You are at a critical juncture in life. Your temporal dependence on parents is diminishing, but do not let the spiritual links weaken. As President Hinckley noted in a recent BYU devotional, you must “never become a weak link in the chain of your family’s generations.”
Now I come to the second challenge. The creation of an eternal family depends on personal purity. This earth was created for three major purposes. The first was to allow us, God’s spirit children, to obtain a physical body. The second was to test our obedience to eternal laws. The third was to create an eternal family. The three purposes are linked. You cannot accomplish the third—i.e., an eternal family—without achieving the first two. On occasion while teaching a religion class, I have asked students why it is necessary to have a body. Generally the answer is “to become like God.” I then ask, “Why does God have a body?” Often there is silence, suggesting they do not know.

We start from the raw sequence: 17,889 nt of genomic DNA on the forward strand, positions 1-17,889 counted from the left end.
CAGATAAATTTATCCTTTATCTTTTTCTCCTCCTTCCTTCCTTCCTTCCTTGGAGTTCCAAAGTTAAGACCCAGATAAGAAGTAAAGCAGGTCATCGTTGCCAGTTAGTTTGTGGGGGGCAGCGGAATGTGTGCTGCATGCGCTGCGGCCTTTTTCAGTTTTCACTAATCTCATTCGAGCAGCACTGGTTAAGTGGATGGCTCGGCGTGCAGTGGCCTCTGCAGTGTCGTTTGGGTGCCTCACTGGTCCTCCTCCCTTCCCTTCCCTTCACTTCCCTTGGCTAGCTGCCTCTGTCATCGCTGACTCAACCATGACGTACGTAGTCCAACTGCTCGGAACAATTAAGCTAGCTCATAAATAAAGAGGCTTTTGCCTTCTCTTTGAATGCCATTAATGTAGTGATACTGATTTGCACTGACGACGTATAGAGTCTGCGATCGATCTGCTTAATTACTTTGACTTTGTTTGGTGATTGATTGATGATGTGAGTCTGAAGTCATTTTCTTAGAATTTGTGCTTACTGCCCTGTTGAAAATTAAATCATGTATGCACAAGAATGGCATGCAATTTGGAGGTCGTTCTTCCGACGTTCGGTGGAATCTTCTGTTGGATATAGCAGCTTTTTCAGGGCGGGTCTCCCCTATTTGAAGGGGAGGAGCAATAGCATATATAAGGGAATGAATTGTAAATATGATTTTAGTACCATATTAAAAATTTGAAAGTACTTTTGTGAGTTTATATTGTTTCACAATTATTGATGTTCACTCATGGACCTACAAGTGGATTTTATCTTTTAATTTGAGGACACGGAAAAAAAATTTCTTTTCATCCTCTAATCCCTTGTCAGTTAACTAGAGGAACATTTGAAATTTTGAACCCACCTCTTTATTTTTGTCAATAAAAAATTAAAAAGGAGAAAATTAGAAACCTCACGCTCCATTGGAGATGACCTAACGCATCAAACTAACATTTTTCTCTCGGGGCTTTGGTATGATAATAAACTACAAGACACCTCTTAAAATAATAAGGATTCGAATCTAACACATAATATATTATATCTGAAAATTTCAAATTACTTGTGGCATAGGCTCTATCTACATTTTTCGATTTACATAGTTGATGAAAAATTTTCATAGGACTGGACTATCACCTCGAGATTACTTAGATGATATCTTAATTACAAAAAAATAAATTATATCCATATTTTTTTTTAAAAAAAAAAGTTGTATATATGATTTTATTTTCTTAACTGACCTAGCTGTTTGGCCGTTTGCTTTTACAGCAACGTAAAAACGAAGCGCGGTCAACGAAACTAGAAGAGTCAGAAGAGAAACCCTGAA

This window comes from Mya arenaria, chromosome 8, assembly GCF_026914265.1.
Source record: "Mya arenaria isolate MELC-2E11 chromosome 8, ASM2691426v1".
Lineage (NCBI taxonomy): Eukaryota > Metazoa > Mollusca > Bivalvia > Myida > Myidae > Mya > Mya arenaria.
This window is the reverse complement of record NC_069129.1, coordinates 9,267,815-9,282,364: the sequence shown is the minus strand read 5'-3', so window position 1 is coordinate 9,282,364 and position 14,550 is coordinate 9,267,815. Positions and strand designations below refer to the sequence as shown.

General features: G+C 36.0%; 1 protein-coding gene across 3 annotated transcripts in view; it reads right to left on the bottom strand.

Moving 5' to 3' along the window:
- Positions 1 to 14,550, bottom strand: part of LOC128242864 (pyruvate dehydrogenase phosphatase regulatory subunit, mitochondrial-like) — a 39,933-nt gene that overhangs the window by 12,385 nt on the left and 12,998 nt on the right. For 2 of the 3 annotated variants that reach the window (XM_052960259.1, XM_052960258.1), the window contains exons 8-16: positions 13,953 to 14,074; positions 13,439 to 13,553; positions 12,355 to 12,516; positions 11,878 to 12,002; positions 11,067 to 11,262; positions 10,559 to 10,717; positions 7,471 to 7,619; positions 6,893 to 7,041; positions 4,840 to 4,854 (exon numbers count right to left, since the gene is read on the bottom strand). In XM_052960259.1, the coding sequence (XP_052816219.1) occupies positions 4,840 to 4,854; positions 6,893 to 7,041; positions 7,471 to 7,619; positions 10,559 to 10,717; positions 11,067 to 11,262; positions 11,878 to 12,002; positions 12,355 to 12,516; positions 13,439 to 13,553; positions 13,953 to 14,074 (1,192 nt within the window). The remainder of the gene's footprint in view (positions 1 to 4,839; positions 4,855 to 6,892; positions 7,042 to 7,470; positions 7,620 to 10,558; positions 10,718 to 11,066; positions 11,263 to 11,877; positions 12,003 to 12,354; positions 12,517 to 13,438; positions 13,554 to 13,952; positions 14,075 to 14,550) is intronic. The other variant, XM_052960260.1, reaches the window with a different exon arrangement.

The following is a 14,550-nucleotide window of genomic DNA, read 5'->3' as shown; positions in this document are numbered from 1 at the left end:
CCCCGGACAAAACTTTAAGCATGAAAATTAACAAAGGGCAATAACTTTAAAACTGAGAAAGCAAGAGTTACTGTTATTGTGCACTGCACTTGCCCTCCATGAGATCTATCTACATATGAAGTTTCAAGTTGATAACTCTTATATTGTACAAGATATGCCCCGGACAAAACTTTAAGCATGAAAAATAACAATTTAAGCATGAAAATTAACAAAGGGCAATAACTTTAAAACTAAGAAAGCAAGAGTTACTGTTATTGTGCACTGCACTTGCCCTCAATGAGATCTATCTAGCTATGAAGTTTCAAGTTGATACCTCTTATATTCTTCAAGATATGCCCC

The physical body is essential to the creation of life. As spirit children we could not form families of our own. We did not have the power. The seeds of life are in the physical tabernacle. Perhaps that is an additional reason why our bodies are called the temple of God. Paul stated that the physical body is a temple of God because it is a house for the Holy Ghost (see 1 Corinthians 6:19–20). The sacred power of creation is given to us for a relatively short time—for only a few decades—and then removed. We are given laws and tested to see if we will respect this power, protect its use, and respect the body. If we are obedient, the power of life returns in the Resurrection. If we abuse the power and do not repent, the natural capacity to create never returns, and we live singly in the eternities (see D&C 131:1–4).
In a classic devotional here a few years ago, Elder Jeffrey R. Holland gave three reasons why sexual intimacy must be saved for marriage. In order to appreciate the reasons, one must understand the sacredness of life. The giving and taking of life are sacred parts of the Lord’s plan. Sexual sin is second only to murder (see Alma 39:5). As Elder Holland states: “Clearly God’s greatest concerns regarding mortality are how one gets into this world and how one gets out of it. These two most important issues . . . He . . . wishes most to reserve to Himself. These are the two matters that He has repeatedly told us He wants us never to take illegally, illicitly, unfaithfully, without sanction.”